Montane 2SK Trail Short Review
- Wind blocking
- Heavy duty
- Leg grip overkill
- Waistband sag
The Montane 2SK Trail Short is a twin skin tight short combo that reflects the more Euro approach to running shorts. They are close to two different garments, with the shell offering protection and the liner a mix of compression and comfort. These shorts fit into Montane’s VIA Trail Series, which are built for higher altitude trails. In other words, these are made to protect against inclement weather in cooler temps, rather than dumping any and all heat.
The 9-inch inseam puts the liner close to knee, and extending an inch or so below the shell. A unique feature is that the shell is attached to the liner just inside the front of each leg, which removed the potential for the shell flapping between the legs. The liner fit like cycling shorts; with 15 percent elastane for compression, a long inseam that extended below the shell and silicon grip inside the leg cuffs. Noting that, one tester wore these on a (short) bike ride to the trailhead. The drawstring often stayed tied higher and above the waistband, which could sag. In the back, that looser fit enabled sweat to collect.
On cooler, windy starts, the shell blocked wind well. The soft hand feel was a non-factor since it stayed out of the way. The Quartz Skin liner compression felt tighter and heavier than any of the other shorts tested with one tester describing them as “intense.” The leg grip pulled leg hairs, but prevented the liner from riding up on the thigh – though the compression seemed tight enough to prevent that already. There were no complaints with the seams. A little nitpick is the waistband and drawstrings seemed to compete for space and pushed the drawstring up.
While not the most breathable, the shorts pulled sweat away from the usual hot spots and dried out quickly. The shell is windproof, so even on breezy days, these relied on the bellows action of running to move air. But the shell also stops at the panel inside the legs, which is the most common hot spot. Despite the heavy feel of the liner shorts, which didn’t help them breathe, these competed in the wicking category with more mesh-like competitors. In warmer temps these were quicker to start collecting sweat, but in cooler temps of higher altitude runs, the liner’s Quartz Skin fabric dispersed moisture from the inseam and legs, quickly drying out hot spots after high-output efforts. These, like all the others, would eventually get pool sweat, but even then the wicking of the materials pushed that sweat around to air out the shorts.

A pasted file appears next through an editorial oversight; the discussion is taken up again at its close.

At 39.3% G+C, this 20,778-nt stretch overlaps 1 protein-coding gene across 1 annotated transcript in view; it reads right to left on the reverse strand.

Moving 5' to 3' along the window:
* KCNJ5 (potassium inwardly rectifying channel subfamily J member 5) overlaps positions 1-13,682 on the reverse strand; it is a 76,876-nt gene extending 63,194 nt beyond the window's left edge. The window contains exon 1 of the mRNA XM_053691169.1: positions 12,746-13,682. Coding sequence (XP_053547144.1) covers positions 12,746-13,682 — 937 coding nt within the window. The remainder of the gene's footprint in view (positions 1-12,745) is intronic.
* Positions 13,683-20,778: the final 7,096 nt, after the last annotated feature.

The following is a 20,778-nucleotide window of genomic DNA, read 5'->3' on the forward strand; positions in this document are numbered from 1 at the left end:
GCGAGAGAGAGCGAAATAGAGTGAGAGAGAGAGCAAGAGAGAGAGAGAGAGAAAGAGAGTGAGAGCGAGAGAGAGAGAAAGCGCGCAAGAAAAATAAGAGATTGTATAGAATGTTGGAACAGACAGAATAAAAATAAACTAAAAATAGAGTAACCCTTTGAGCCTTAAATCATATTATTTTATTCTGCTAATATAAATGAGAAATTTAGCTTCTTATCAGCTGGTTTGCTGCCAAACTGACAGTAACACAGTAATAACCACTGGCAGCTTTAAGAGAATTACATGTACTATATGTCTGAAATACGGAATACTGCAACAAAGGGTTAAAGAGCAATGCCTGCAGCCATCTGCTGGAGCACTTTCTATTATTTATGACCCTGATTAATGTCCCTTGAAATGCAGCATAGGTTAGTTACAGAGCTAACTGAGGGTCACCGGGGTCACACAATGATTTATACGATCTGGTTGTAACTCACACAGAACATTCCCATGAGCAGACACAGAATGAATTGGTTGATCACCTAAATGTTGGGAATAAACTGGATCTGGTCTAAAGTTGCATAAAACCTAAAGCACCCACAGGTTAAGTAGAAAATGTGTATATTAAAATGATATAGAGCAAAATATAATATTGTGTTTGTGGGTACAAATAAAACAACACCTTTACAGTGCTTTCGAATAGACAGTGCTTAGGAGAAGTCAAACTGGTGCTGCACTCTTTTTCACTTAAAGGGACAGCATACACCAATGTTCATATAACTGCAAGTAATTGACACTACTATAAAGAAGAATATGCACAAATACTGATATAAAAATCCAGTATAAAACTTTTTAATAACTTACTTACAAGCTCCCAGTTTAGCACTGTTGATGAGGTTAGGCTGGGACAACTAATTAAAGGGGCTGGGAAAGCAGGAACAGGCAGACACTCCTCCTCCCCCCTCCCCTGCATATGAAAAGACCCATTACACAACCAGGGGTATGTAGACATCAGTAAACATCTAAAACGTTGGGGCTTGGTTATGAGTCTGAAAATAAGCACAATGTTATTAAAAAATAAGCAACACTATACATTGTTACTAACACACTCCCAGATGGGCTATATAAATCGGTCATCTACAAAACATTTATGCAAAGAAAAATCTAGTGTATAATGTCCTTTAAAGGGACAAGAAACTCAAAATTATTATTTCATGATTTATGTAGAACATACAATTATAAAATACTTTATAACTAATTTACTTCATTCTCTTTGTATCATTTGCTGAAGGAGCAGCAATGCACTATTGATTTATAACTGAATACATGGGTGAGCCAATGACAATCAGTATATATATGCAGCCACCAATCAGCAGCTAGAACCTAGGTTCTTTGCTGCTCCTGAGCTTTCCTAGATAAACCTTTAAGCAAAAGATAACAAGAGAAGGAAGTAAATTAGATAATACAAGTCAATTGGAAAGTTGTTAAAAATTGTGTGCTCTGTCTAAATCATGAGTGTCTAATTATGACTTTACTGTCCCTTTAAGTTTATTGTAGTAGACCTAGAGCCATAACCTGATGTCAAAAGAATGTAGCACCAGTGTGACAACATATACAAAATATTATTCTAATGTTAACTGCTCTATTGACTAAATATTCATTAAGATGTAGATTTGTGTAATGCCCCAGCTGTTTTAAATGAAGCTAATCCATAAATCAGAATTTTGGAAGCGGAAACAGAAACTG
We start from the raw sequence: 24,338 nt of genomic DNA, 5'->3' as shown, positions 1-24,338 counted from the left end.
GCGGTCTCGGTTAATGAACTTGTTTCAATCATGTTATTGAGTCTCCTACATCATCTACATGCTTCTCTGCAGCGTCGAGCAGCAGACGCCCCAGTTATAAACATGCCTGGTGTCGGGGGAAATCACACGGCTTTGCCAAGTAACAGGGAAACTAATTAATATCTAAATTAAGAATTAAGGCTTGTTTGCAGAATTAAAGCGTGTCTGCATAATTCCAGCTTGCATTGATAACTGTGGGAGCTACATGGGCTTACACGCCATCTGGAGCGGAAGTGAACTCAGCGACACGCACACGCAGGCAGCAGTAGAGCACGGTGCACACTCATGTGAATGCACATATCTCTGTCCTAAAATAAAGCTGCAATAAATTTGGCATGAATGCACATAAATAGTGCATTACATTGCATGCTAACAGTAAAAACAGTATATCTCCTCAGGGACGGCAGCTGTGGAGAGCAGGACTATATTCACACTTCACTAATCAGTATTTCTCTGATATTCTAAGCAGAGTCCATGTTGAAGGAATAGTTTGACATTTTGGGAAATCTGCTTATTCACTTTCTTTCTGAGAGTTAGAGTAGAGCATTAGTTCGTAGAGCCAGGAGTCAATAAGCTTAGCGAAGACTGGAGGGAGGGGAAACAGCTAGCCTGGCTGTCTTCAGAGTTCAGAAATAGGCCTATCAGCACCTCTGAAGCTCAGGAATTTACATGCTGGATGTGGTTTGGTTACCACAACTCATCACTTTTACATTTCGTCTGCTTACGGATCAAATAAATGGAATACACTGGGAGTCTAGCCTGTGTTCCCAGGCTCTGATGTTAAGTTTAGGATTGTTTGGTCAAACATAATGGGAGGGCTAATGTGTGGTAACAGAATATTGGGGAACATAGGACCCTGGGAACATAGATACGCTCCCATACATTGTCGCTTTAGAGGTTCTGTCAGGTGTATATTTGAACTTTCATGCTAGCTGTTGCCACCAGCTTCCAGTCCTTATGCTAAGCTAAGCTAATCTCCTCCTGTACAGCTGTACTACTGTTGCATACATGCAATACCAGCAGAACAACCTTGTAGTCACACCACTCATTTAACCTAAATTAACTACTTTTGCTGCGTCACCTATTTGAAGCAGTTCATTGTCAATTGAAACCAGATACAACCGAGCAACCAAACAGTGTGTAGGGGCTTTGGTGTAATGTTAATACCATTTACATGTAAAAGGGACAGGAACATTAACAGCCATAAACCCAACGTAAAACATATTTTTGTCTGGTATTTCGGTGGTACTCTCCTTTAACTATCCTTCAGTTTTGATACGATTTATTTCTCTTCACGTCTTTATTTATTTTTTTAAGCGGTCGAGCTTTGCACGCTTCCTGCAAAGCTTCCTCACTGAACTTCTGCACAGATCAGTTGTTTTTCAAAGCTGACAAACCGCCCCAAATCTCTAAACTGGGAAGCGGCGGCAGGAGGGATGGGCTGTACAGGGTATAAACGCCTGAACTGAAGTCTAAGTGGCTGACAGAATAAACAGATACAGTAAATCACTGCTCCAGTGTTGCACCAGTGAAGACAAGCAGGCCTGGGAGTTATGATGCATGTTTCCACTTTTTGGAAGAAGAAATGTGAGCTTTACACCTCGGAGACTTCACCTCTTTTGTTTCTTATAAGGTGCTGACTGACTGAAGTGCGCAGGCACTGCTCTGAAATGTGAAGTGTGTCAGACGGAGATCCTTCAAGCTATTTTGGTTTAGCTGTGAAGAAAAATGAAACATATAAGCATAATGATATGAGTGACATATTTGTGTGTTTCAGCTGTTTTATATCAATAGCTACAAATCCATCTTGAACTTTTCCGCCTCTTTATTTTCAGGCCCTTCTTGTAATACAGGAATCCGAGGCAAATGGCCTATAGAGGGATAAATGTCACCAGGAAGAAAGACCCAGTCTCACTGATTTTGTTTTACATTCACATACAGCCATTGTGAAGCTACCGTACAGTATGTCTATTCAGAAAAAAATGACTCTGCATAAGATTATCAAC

These were the most race-ready of the shorts we tested, with two elasticized hip pockets for gels, and a key stash pocket inside the waistband. The two-way stretch shell is windproof, and we’ll call that design to keep the shell away from the inner thighs a feature, too. The silicon grip inside the legs ensured the shorts did not ride up. The wide, loose waistband prevented cutting into the hips. The shorts are treated with Polygiene odor control and provide UPF +50 protection.
These were the sturdiest shorts we tested. The shell’s abrasion-resistant polyester withstood sandpaper scrapes with only the slightest thinning of the material. The liner was similarly resistant to abrasion. The seams and fabric showed no fraying or thinning from our testing. The Polygiene treatment should add lifespan, too, as odor was not an issue during our testing.
Test runs varied from cool morning 15-milers at 9,000 feet to hot midday 5Ks at 5,000 feet. Late spring and early morning runs around Denver began in the mid-40s and crept into the 60s, with shade and exposure to sun and wind as extra variables common in trail running. Denver’s summer put temperatures into the 90s and even offered up moderate humidity to better test the breathability. A few runs in Central Texas weather, in particular the mornings with 80 percent humidity, guaranteed we sweat through even the most breathable pair of shorts. In all we ran over 600 miles in these shorts; between 75-150 miles in each pair.